In statistics, the jackknife (jackknife cross-validation) is a cross-validation technique and, therefore, a form of resampling. It is especially useful for bias and variance estimation. The jackknife pre-dates other common resampling methods such as the bootstrap. Given a sample of size ${\displaystyle n}$, a jackknife estimator can be built by aggregating the parameter estimates from each subsample of size ${\displaystyle (n-1)}$ obtained by omitting one observation.[1]

The jackknife technique was developed by Maurice Quenouille (1924–1973) from 1949 and refined in 1956. John Tukey expanded on the technique in 1958 and proposed the name "jackknife" because, like a physical jack-knife (a compact folding knife), it is a rough-and-ready tool that can improvise a solution for a variety of problems even though specific problems may be more efficiently solved with a purpose-designed tool.[2]

The jackknife is a linear approximation of the bootstrap.[2]

## A simple example: mean estimation

The jackknife estimator of a parameter is found by systematically leaving out each observation from a dataset and calculating the parameter estimate over the remaining observations and then aggregating these calculations.

For example, if the parameter to be estimated is the population mean of random variable ${\displaystyle x}$, then for a given set of i.i.d. observations ${\displaystyle x_{1},...,x_{n))$ the natural estimator is the sample mean:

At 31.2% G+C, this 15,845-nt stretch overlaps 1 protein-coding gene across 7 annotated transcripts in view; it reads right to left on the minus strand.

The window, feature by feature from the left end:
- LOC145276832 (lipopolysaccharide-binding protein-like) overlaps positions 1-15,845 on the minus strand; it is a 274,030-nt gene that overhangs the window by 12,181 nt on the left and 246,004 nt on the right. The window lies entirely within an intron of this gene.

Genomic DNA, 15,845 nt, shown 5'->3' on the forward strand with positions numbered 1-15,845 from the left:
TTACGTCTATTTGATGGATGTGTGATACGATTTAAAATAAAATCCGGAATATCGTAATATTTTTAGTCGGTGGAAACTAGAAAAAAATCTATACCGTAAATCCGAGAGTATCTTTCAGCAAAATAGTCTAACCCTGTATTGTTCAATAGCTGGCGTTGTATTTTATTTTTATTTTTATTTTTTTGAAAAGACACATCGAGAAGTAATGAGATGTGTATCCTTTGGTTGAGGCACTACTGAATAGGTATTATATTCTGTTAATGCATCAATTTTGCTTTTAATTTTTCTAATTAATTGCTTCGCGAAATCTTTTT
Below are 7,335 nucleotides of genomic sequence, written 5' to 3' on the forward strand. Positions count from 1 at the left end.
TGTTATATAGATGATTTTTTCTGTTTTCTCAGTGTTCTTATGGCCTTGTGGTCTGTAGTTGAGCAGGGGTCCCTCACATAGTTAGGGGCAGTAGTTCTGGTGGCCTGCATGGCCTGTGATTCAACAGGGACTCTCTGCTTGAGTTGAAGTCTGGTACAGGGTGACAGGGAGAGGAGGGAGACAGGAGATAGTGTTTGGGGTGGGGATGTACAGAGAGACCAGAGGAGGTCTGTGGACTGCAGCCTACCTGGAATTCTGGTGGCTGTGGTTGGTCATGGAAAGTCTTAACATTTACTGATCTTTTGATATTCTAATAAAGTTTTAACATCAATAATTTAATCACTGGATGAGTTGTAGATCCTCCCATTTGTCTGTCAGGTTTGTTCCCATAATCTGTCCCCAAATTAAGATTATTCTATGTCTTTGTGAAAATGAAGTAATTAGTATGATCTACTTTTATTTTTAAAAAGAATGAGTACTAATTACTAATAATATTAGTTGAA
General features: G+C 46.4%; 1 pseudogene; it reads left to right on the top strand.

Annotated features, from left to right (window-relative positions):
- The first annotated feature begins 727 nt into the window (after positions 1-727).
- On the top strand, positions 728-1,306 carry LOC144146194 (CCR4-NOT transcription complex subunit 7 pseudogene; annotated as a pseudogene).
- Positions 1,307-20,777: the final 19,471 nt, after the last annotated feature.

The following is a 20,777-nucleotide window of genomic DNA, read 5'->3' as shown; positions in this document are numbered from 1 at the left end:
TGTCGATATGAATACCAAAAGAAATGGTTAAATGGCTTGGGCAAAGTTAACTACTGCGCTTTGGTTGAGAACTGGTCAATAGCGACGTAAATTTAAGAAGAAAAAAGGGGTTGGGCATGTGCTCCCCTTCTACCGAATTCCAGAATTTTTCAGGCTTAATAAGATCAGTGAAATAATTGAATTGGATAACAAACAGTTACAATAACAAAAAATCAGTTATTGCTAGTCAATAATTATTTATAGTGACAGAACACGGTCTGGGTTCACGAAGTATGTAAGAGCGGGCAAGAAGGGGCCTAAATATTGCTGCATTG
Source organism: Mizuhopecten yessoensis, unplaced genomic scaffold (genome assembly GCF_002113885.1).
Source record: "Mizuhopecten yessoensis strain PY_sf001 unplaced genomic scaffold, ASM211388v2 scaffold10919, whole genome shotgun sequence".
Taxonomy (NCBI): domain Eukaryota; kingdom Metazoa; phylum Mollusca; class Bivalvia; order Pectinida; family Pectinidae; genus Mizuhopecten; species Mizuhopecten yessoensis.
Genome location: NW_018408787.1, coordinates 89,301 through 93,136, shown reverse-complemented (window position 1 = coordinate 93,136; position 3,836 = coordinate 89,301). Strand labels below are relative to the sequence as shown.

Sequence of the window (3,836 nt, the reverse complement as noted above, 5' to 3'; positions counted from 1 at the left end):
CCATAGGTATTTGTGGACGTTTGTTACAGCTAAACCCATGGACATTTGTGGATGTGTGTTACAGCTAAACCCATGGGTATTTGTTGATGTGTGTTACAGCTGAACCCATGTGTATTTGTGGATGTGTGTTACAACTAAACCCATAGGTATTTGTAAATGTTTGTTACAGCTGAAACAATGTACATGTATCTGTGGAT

${\displaystyle {\bar {x))={\frac {1}{n))\sum _{i=1}^{n}x_{i}={\frac {1}{n))\sum _{i\in [n]}x_{i},}$

where the last sum used another way to indicate that the index ${\displaystyle i}$ runs over the set ${\displaystyle [n]=\{1,\ldots ,n\))$.

Then we proceed as follows: For each ${\displaystyle i\in [n]}$ we compute the mean ${\displaystyle {\bar {x))_{(i)))$ of the jackknife subsample consisting of all but the ${\displaystyle i}$-th data point, and this is called the ${\displaystyle i}$-th jackknife replicate:

${\displaystyle {\bar {x))_{(i)}={\frac {1}{n-1))\sum _{j\in [n],j\neq i}x_{j},\quad \quad i=1,\dots ,n.}$

It could help to think that these ${\displaystyle n}$ jackknife replicates ${\displaystyle {\bar {x))_{(1)},\ldots ,{\bar {x))_{(n)))$ give us an approximation of the distribution of the sample mean ${\displaystyle {\bar {x))}$ and the larger the ${\displaystyle n}$ the better this approximation will be. Then finally to get the jackknife estimator we take the average of these ${\displaystyle n}$ jackknife replicates:

${\displaystyle {\bar {x))_{\mathrm {jack} }={\frac {1}{n))\sum _{i=1}^{n}{\bar {x))_{(i)}.}$

One may ask about the bias and the variance of ${\displaystyle {\bar {x))_{\mathrm {jack} ))$. From the definition of ${\displaystyle {\bar {x))_{\mathrm {jack} ))$ as the average of the jackknife replicates one could try to calculate explicitly, and the bias is a trivial calculation but the variance of ${\displaystyle {\bar {x))_{\mathrm {jack} ))$ is more involved since the jackknife replicates are not independent.

For the special case of the mean, one can show explicitly that the jackknife estimate equals the usual estimate:

${\displaystyle {\frac {1}{n))\sum _{i=1}^{n}{\bar {x))_{(i)}={\bar {x)).}$

This establishes the identity ${\displaystyle {\bar {x))_{\mathrm {jack} }={\bar {x))}$. Then taking expectations we get ${\displaystyle E[{\bar {x))_{\mathrm {jack} }]=E[{\bar {x))]=E[x]}$, so ${\displaystyle {\bar {x))_{\mathrm {jack} ))$ is unbiased, while taking variance we get ${\displaystyle V[{\bar {x))_{\mathrm {jack} }]=V[{\bar {x))]=V[x]/n}$. However, these properties do not generally hold for parameters other than the mean.

This simple example for the case of mean estimation is just to illustrate the construction of a jackknife estimator, while the real subtleties (and the usefulness) emerge for the case of estimating other parameters, such as higher moments than the mean or other functionals of the distribution.